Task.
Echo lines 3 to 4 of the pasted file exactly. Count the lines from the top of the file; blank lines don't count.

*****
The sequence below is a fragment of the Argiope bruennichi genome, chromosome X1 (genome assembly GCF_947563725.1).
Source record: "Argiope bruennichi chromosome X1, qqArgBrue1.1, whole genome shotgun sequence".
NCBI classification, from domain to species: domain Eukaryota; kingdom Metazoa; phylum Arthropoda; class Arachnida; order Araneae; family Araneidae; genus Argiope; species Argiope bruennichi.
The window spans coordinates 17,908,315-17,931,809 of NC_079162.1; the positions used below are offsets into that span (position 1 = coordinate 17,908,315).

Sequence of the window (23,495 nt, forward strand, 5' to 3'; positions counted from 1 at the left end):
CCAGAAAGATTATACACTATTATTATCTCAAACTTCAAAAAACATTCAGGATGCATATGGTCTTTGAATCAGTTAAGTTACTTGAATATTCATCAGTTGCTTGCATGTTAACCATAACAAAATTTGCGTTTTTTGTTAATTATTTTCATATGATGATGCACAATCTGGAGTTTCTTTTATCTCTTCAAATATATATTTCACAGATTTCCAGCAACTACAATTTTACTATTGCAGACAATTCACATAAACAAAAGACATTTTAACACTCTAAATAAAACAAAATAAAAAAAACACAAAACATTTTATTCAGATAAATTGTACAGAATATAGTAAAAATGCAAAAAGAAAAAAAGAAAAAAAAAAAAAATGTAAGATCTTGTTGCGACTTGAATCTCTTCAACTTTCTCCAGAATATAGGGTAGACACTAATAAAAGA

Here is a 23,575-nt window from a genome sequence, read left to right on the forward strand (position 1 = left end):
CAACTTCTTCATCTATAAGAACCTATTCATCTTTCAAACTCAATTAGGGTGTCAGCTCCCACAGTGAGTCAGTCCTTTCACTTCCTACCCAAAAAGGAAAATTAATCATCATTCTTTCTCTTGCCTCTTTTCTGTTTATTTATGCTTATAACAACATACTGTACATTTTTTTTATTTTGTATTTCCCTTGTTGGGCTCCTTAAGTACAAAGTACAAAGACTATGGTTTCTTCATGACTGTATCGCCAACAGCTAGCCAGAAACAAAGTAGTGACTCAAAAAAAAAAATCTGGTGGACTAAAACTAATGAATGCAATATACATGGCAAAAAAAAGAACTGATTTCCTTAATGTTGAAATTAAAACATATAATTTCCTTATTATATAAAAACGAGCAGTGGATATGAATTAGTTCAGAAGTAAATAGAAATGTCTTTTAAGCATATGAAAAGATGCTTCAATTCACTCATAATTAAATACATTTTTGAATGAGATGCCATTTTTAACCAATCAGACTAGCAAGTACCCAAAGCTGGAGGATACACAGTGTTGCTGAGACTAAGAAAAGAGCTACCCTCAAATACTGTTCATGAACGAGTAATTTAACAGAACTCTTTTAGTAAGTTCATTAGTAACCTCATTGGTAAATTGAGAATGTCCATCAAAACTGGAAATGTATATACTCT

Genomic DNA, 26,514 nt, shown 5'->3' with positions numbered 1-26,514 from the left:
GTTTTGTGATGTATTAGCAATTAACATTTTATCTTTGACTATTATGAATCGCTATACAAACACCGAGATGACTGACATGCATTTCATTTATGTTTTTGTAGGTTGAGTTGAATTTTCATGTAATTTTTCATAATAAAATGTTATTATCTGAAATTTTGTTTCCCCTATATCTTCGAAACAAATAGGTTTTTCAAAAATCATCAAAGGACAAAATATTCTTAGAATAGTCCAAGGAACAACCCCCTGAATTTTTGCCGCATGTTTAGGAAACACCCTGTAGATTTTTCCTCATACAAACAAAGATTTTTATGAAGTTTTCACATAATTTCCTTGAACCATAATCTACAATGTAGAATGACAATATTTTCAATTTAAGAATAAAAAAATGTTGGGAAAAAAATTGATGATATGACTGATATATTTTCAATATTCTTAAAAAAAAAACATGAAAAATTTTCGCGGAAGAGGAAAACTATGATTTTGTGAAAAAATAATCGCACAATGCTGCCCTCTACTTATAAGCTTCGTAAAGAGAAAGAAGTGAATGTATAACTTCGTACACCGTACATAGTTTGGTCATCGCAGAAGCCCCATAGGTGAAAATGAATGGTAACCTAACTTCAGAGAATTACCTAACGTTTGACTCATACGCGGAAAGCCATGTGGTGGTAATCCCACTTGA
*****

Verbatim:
NCBI classification, from domain to species: domain Eukaryota; kingdom Metazoa; phylum Arthropoda; class Arachnida; order Araneae; family Araneidae; genus Argiope; species Argiope bruennichi.
The window spans coordinates 17,908,315-17,931,809 of NC_079162.1; the positions used below are offsets into that span (position 1 = coordinate 17,908,315).